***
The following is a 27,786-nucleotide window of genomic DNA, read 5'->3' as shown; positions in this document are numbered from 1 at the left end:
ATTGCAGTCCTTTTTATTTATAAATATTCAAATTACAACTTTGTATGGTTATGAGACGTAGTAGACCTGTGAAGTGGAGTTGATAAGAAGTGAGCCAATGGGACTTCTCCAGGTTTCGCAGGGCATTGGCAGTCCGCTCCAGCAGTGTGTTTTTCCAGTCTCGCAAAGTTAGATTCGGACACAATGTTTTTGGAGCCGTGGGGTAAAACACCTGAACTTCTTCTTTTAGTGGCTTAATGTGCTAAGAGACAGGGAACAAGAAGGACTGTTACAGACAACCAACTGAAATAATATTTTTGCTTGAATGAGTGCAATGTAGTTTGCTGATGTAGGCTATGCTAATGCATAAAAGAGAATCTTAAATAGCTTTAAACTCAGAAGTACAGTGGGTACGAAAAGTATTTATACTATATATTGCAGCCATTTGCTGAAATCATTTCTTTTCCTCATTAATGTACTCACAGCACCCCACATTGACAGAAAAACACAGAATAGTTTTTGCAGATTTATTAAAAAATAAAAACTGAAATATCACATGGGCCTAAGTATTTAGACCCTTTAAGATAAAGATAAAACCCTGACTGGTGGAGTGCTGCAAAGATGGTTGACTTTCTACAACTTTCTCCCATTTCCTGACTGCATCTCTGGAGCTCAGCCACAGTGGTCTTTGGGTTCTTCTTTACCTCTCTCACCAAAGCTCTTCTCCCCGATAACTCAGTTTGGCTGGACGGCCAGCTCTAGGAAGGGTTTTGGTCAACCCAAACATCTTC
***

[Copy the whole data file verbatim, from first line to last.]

The following is a 27,786-nucleotide window of genomic DNA, read 5'->3' as shown; positions in this document are numbered from 1 at the left end:
ATTGCAGTCCTTTTTATTTATAAATATTCAAATTACAACTTTGTATGGTTATGAGACGTAGTAGACCTGTGAAGTGGAGTTGATAAGAAGTGAGCCAATGGGACTTCTCCAGGTTTCGCAGGGCATTGGCAGTCCGCTCCAGCAGTGTGTTTTTCCAGTCTCGCAAAGTTAGATTCGGACACAATGTTTTTGGAGCCGTGGGGTAAAACACCTGAACTTCTTCTTTTAGTGGCTTAATGTGCTAAGAGACAGGGAACAAGAAGGACTGTTACAGACAACCAACTGAAATAATATTTTTGCTTGAATGAGTGCAATGTAGTTTGCTGATGTAGGCTATGCTAATGCATAAAAGAGAATCTTAAATAGCTTTAAACTCAGAAGTACAGTGGGTACGAAAAGTATTTATACTATATATTGCAGCCATTTGCTGAAATCATTTCTTTTCCTCATTAATGTACTCACAGCACCCCACATTGACAGAAAAACACAGAATAGTTTTTGCAGATTTATTAAAAAATAAAAACTGAAATATCACATGGGCCTAAGTATTTAGACCCTTTAAGATAAAGATAAAACCCTGACTGGTGGAGTGCTGCAAAGATGGTTGACTTTCTACAACTTTCTCCCATTTCCTGACTGCATCTCTGGAGCTCAGCCACAGTGGTCTTTGGGTTCTTCTTTACCTCTCTCACCAAAGCTCTTCTCCCCGATAACTCAGTTTGGCTGGACGGCCAGCTCTAGGAAGGGTTTTGGTCAACCCAAACATCTTC